Lumbosacral Stenosis

Patty Khuly

Summary

Lumbosacral stenosis is a painful disease that affects the spinal cord and the nerves around the area where the spinal column meets the pelvis (low down in the back near the tail, where the lumbar spine meet the sacrum at the level of the pelvis). In this multifaceted disease of dogs, the hind limbs, tail, bladder and rectum may be separately or uniformly affected, depending on the specific version of lumbosacral stenosis that afflicts them.

This disease can be the result of a degenerative or congenital (from birth) narrowing of the spinal cord.

In degenerative cases, it can happen because of chronic changes to the discs that live in between the vertebrae and provide a cushion for normal joint smoothness. It can also occur because of ligamentous changes in the area or trauma here. Osteoarthritis (arthritis) in the area can cause it, too. In rarer cases, tumors can be at fault.

For the congenital form of the disease, the space the spinal cord travels through is genetically inherited as a pathway that is smaller than it should be, thus constricting the spinal cord and the nerves that exit it at this point and beyond (towards the tail).

Swelling of the spinal cord is evident in both degenerative and congenital forms of the disease and causes most of the symptoms.

Symptoms and Identification

Older dogs who limp or are slow to rise, whose tails hang limp (sometimes only slightly so) and who suffer from incontinence of the bladder or bowels (or both) should be suspected of having the degenerative form of the disease.

Younger dogs with this condition (as young as puppies) are the most likely candidates for the congenital form.

In most cases, it’s a hard disease to identify. That’s because more commonly affected older dogs of large breeds typically already exhibit signs of arthritis that affect the hind end function and may already be incontinent due to a variety of other old-age processes. Younger dogs, by contrast, are easier to identify as a result of their normally pristine spinal cord status.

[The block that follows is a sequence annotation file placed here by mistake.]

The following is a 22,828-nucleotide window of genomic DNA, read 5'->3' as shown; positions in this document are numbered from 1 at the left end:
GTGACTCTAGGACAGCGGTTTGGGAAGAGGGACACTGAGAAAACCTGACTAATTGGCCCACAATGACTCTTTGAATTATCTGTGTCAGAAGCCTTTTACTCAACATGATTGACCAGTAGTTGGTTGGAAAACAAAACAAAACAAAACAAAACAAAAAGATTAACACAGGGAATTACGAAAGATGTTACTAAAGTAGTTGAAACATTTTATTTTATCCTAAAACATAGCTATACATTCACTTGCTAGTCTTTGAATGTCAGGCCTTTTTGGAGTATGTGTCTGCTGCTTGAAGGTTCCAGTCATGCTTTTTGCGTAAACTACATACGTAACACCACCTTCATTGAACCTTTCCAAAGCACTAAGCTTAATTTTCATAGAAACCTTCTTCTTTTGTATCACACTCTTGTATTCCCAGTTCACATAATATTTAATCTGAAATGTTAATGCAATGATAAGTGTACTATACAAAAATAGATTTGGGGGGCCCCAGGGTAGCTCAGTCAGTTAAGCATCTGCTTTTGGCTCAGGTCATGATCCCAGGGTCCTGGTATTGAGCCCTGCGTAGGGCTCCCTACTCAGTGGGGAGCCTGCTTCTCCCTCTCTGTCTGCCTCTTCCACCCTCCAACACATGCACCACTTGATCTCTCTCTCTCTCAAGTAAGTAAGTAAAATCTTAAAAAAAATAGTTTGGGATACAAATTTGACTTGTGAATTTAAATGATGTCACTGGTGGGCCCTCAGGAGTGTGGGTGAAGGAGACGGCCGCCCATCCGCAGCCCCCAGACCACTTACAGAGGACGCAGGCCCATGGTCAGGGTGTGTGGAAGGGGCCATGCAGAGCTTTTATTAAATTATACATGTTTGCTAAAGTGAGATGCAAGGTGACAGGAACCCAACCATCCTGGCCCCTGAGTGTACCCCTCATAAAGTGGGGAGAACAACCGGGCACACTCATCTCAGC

For me, the collection of all of these symptoms (sometimes just the involvement of a few) is almost certain to raise my lumbosacral stenosis suspicions. But even then, the problem can be a challenge to diagnose in older dogs who suffer similar symptoms from other degenerative diseases. It’s easy to get caught up in the other diseases and miss the bigger picture.

In either case, degenerative or congenital, X-rays, myelogram, CT (computed tomography or “CAT” scan) and/or MRI (magnetic resonance imaging) is the way to go. Board certified veterinary surgeons or neurologists are best able to handle these diagnostic details.

Treatment

This all depends on how severely the dogs are affected.

For degenerative cases where disks or OCD is involved, treatment of these conditions (through surgery, usually) is typically fruitful. Dogs may or may not, however, completely recover normal function of the area. Rapid treatment (once the process is identified) is deemed more effective in these cases.

The type of treatment can be medical or surgical.

In medical cases we defer to pain relief drugs (NSAIDs) and nutraceutical treatment (glucosamine or Adequan, usually). When it comes to surgical treatments, pain relievers and nutraceuticals are also employed, but we hope the drugs are only necessary in the short term.

Surgical treatment usually consists of a dorsal laminectomy. In other terms, the bony layer over the spinal cord is removed, freeing up some space for the cord to “decompress” so the swelling and is painful or functional symptoms can be relieved. The success rate tends to be quite high if a board-certified surgeon is employed (67-94%).

Veterinary Cost

The cost all depends on the primary or secondary effects of the disease process. If the degenerative or congenital disease leads to surgical alternatives, the costs can be large: $2,000 to $5,000 is typical for an individual surgery, depending on the underlying or resulting combination of problems (disc disease, congenital compression, OCD, etc.).

Medical treatment is usually much more manageable, at a norm of $20 to $100 a month.

Prevention

Prevention of degenerative lumbosacral stenosis is difficult but can be achieved by limiting weight gain (curbs disc disease and osteoarthritis). Severely affected degenerative patients should not be bred and any offspring shouldn’t either.

No congenitally affected dogs should be bred––ever!––regardless of the patient’s severity. This is the mainstay of prevention

References

OFA

Lenehan TM. Canine cauda equina syndrome. Compend Contin Educ Pract Vet 1983;5:941-950.

Tarvin G, Prata RG. Lumbosacral stenosis in dogs. J Am Vet Med Assoc 1980;177:154-159.

Gilmore DR. Lumbosacral diskospondylitis in 21 dogs. J Am Anim Hosp Assoc 1987;23:57-61.

Fletcher TM. Spinal cord and meninges. In: Evans HE, Miller ME, eds. Miller's anatomy of the dog. Philadelphia, Pa: WB Saunders, 1993:800-828.